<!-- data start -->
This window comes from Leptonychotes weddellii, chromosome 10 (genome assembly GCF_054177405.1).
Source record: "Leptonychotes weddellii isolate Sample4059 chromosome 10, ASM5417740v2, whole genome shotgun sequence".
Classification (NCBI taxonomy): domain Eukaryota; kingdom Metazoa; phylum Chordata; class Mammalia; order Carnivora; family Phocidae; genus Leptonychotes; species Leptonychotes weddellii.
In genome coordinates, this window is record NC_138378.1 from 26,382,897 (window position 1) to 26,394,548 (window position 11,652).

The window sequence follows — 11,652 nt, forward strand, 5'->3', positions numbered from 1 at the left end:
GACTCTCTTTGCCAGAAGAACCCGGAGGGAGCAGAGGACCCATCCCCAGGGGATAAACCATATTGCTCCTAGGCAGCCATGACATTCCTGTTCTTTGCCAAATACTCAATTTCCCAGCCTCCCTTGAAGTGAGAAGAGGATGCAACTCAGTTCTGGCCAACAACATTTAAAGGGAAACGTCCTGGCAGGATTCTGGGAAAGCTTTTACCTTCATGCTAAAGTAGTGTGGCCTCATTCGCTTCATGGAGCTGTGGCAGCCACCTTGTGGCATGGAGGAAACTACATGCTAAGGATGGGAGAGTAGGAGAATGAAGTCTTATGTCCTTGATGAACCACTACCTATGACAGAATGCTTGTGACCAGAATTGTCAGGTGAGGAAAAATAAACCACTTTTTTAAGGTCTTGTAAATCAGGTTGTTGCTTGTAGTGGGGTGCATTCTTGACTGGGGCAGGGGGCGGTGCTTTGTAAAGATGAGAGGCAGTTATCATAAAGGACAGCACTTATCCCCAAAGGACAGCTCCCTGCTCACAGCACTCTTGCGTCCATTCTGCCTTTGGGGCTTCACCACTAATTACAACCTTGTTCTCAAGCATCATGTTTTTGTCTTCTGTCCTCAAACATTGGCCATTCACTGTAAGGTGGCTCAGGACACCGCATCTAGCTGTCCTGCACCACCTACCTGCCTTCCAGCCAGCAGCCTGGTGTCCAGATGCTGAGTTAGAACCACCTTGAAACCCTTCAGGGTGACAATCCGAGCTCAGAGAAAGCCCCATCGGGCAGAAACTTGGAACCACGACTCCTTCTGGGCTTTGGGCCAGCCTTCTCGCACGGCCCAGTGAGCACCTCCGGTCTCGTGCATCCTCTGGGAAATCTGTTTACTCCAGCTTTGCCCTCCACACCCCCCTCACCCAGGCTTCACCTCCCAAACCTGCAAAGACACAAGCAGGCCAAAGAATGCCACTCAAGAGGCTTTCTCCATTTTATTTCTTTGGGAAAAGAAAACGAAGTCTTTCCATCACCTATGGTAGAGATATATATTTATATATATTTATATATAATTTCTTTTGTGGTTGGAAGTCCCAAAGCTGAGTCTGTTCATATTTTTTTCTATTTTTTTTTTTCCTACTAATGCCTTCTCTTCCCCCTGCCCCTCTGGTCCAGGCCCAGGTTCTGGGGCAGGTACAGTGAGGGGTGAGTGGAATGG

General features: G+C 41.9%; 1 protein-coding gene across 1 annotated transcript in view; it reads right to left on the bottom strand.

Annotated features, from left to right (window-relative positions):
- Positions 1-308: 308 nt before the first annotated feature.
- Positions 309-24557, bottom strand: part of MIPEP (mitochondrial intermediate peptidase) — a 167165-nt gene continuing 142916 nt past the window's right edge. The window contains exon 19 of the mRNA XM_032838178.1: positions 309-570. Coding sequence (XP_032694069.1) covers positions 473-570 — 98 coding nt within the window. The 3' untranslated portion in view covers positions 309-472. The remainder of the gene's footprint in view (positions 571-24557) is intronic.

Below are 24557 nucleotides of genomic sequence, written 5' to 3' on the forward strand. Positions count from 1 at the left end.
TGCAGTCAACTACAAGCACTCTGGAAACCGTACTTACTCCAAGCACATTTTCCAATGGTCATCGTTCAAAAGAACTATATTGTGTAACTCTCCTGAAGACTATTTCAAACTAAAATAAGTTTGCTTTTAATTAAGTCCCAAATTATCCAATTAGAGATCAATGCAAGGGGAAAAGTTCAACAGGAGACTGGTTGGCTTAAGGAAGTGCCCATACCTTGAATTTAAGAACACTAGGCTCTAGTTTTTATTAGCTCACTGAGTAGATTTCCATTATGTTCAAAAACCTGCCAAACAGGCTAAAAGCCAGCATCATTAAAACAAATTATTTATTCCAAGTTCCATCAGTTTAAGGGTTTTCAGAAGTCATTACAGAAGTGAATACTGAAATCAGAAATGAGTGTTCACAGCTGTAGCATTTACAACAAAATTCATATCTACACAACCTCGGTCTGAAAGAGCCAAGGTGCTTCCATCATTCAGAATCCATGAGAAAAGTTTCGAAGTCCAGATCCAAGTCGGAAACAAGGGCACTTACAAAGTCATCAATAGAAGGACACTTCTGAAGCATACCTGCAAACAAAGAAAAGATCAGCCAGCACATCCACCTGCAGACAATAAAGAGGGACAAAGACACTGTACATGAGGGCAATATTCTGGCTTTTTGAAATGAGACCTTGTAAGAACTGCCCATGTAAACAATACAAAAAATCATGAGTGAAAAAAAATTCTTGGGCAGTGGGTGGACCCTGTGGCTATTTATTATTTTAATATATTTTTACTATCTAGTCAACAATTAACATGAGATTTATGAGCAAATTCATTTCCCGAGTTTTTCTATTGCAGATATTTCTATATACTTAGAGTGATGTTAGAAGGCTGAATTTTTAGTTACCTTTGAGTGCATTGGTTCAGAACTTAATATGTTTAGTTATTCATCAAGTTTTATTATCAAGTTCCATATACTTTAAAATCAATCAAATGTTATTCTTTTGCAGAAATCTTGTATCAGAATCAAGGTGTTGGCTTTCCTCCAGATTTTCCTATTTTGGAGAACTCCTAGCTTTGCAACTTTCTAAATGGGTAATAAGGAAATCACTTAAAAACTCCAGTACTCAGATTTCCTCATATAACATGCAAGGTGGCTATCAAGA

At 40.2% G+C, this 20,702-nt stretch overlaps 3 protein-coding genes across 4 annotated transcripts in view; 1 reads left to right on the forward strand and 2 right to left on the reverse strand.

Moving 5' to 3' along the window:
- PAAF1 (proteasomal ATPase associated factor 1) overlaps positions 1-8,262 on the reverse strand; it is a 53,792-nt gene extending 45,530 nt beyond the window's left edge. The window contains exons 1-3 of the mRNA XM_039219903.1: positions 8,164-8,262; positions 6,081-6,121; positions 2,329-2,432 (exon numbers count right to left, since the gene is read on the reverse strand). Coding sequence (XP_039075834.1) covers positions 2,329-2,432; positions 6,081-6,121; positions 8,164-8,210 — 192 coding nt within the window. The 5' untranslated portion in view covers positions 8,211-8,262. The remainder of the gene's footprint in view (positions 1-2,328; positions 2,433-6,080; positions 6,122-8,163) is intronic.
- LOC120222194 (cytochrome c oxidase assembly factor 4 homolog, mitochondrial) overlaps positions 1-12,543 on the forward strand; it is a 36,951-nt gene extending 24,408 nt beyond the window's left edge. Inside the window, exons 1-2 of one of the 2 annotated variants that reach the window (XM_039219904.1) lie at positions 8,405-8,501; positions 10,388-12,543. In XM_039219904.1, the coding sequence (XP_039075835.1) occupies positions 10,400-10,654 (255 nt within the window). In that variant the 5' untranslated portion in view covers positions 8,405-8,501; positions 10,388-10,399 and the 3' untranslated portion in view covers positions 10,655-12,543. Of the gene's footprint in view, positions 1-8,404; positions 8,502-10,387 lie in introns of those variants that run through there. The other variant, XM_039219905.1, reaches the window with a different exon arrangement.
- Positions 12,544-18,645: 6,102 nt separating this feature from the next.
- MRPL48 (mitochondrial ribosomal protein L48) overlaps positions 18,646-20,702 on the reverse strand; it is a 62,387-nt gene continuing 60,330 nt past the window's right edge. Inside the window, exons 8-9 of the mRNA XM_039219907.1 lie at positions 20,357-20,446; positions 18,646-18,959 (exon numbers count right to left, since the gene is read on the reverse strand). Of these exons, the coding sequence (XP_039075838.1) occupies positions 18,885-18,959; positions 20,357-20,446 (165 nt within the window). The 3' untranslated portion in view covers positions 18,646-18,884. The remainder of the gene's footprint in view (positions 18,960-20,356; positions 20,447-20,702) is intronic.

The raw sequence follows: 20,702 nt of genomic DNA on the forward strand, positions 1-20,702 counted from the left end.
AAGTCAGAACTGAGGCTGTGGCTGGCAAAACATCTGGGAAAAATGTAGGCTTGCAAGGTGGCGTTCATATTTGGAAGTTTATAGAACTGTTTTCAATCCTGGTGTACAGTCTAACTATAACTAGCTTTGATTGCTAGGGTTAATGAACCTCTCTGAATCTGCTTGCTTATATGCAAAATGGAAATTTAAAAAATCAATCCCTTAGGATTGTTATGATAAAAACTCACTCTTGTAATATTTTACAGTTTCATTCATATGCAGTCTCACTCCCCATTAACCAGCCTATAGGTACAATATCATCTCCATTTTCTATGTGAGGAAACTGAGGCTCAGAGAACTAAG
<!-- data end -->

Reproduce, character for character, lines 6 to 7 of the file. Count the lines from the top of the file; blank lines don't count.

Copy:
GACTCTCTTTGCCAGAAGAACCCGGAGGGAGCAGAGGACCCATCCCCAGGGGATAAACCATATTGCTCCTAGGCAGCCATGACATTCCTGTTCTTTGCCAAATACTCAATTTCCCAGCCTCCCTTGAAGTGAGAAGAGGATGCAACTCAGTTCTGGCCAACAACATTTAAAGGGAAACGTCCTGGCAGGATTCTGGGAAAGCTTTTACCTTCATGCTAAAGTAGTGTGGCCTCATTCGCTTCATGGAGCTGTGGCAGCCACCTTGTGGCATGGAGGAAACTACATGCTAAGGATGGGAGAGTAGGAGAATGAAGTCTTATGTCCTTGATGAACCACTACCTATGACAGAATGCTTGTGACCAGAATTGTCAGGTGAGGAAAAATAAACCACTTTTTTAAGGTCTTGTAAATCAGGTTGTTGCTTGTAGTGGGGTGCATTCTTGACTGGGGCAGGGGGCGGTGCTTTGTAAAGATGAGAGGCAGTTATCATAAAGGACAGCACTTATCCCCAAAGGACAGCTCCCTGCTCACAGCACTCTTGCGTCCATTCTGCCTTTGGGGCTTCACCACTAATTACAACCTTGTTCTCAAGCATCATGTTTTTGTCTTCTGTCCTCAAACATTGGCCATTCACTGTAAGGTGGCTCAGGACACCGCATCTAGCTGTCCTGCACCACCTACCTGCCTTCCAGCCAGCAGCCTGGTGTCCAGATGCTGAGTTAGAACCACCTTGAAACCCTTCAGGGTGACAATCCGAGCTCAGAGAAAGCCCCATCGGGCAGAAACTTGGAACCACGACTCCTTCTGGGCTTTGGGCCAGCCTTCTCGCACGGCCCAGTGAGCACCTCCGGTCTCGTGCATCCTCTGGGAAATCTGTTTACTCCAGCTTTGCCCTCCACACCCCCCTCACCCAGGCTTCACCTCCCAAACCTGCAAAGACACAAGCAGGCCAAAGAATGCCACTCAAGAGGCTTTCTCCATTTTATTTCTTTGGGAAAAGAAAACGAAGTCTTTCCATCACCTATGGTAGAGATATATATTTATATATATTTATATATAATTTCTTTTGTGGTTGGAAGTCCCAAAGCTGAGTCTGTTCATATTTTTTTCTATTTTTTTTTTTCCTACTAATGCCTTCTCTTCCCCCTGCCCCTCTGGTCCAGGCCCAGGTTCTGGGGCAGGTACAGTGAGGGGTGAGTGGAATGG

General features: G+C 41.9%; 1 protein-coding gene across 1 annotated transcript in view; it reads right to left on the bottom strand.